It was whirlwind tour through the Texas Plains Trail Region. This is definitely farm country. Having lived for five years in the panhandle when I was in part of elementary, junior high, and high school, I was prepared for the beauty of the farming communities that are so vital to the U.S. fuel, food, and fiber.
We traveled from Odessa through a number of small west Texas towns, including Andrews, Seminole, and Morton
We would have loved to have the time to visit the Muleshoe National Wildlife Refuge outside of Muleshoe but this was the longest day of traveling for us, not just because of the miles but because it was the longest day of the year, literally. Known for an influx of sandhill cranes at certain times of they year, we would love to have seen them this go around but hope to come back again for wildlife viewing.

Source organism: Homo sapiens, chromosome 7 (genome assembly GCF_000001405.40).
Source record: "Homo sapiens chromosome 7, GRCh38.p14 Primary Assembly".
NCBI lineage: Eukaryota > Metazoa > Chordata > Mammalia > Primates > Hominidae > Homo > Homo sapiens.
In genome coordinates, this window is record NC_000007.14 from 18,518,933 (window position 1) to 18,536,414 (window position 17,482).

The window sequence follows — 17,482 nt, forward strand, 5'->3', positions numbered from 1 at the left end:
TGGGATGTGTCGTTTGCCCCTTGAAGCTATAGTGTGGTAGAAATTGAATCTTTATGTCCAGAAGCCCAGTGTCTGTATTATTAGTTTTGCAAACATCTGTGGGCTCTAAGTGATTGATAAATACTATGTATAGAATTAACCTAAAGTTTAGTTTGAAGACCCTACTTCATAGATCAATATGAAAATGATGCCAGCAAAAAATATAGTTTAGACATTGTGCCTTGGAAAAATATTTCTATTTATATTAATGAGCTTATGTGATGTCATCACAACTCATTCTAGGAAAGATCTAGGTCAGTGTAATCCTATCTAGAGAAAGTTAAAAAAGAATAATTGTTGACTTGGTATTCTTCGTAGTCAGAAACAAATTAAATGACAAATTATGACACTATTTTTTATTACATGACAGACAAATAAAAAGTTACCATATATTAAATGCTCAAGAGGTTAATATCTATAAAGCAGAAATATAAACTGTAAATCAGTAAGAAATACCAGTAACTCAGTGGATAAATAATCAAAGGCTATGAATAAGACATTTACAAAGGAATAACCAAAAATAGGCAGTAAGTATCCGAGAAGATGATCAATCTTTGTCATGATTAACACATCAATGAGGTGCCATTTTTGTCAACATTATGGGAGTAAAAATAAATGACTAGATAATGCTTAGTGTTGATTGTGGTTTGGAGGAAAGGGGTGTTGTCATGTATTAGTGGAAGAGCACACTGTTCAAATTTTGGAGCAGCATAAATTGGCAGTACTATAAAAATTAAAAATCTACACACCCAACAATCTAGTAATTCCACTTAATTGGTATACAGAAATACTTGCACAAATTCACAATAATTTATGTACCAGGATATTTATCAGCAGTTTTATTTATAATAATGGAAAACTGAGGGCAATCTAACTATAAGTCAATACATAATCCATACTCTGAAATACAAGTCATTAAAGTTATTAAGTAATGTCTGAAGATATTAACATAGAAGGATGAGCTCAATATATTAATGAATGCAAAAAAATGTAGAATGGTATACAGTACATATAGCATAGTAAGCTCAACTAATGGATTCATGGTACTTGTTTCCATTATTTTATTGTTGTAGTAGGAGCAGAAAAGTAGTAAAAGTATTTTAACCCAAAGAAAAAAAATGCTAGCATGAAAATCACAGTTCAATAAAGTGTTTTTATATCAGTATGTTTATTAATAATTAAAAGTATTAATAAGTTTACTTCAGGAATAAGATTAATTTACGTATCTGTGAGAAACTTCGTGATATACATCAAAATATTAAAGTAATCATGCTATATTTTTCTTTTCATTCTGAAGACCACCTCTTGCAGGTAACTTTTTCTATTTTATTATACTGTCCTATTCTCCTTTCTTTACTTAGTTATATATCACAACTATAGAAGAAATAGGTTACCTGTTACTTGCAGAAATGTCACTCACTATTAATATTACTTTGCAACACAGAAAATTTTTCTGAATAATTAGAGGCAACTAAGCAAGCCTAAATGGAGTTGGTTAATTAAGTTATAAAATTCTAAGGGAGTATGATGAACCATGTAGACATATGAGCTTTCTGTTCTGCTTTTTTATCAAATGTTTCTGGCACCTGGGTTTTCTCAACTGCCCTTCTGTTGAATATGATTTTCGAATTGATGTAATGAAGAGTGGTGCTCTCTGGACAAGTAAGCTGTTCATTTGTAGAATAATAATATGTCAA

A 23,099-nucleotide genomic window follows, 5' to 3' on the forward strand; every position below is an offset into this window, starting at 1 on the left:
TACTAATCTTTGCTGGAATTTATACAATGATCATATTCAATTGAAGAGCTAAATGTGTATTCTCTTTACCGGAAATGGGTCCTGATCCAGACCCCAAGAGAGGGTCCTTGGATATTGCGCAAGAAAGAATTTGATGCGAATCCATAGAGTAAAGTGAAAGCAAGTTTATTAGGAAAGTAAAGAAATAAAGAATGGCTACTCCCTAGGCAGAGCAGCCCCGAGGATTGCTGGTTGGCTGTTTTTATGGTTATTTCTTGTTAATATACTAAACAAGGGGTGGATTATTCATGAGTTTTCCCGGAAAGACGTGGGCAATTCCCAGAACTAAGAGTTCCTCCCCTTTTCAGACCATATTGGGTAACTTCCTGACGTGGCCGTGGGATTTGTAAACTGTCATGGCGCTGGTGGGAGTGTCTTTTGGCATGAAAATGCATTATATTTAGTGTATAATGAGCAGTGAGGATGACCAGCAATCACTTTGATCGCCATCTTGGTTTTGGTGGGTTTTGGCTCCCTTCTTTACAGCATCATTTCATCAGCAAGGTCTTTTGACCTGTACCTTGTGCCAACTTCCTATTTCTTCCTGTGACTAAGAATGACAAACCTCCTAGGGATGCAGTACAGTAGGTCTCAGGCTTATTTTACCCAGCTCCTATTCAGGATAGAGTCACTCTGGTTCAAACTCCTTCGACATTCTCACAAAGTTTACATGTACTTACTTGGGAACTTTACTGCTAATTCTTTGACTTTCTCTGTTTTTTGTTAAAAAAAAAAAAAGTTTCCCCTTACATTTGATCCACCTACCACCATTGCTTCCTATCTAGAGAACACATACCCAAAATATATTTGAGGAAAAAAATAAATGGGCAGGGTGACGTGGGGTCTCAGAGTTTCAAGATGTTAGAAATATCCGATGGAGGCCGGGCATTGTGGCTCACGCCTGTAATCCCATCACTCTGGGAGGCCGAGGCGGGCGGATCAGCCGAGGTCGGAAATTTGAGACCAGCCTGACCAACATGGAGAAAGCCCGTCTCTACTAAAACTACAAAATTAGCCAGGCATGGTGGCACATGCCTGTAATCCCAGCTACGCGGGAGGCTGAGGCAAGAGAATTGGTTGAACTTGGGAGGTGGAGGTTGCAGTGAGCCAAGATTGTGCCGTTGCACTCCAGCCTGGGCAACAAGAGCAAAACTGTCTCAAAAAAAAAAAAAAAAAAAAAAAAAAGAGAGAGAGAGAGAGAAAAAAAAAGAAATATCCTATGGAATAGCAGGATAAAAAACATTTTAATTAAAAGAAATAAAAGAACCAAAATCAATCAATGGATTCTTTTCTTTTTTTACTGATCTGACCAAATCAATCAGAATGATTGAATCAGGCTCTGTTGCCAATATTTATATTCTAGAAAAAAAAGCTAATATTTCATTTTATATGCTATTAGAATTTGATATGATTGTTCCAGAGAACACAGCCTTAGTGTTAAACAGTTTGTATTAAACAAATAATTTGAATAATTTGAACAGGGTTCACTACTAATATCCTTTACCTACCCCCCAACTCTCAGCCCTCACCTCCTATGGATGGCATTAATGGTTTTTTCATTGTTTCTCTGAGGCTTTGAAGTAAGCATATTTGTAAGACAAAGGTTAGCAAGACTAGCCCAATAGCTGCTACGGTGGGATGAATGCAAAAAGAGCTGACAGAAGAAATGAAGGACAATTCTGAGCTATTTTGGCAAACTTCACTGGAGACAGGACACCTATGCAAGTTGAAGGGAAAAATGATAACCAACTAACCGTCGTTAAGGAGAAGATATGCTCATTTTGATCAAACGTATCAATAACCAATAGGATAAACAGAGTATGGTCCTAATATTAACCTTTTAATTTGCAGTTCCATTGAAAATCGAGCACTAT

We headed to the town of Farwell, just over the railroad tracks from Texico, New Mexico. Interesting little place. We learned that before New Mexico became a state, a Mr. Farwell, the town’s namesake, a big boss from XIT Ranch saw that the ranch would be losing more than 962 square acres of land if the new state’s line was drawn. Being a friend of President Taft, he encouraged him to have the Texas state line corrected so that it didn’t line up with Oklahoma. You can take a look at a map and see for yourselves. Some in New Mexico have apparently been upset ever since.
Texas Marker outside of Farwell, TX and Texico, NM.
We traveled on through Bovina, Friona, and Hereford, spotting more farms and ranches along the way. We learned after the fact that Friona is the Cheeseburger Capitol of Texas. Sorry we missed out this time.
We continued through Dalhart, Texline (the furthest point north west in the Texas panhandle, and Stratford.
We came across Tex as we were driving through Conlen. Had to snap a shot of him. Isn’t he the cutest?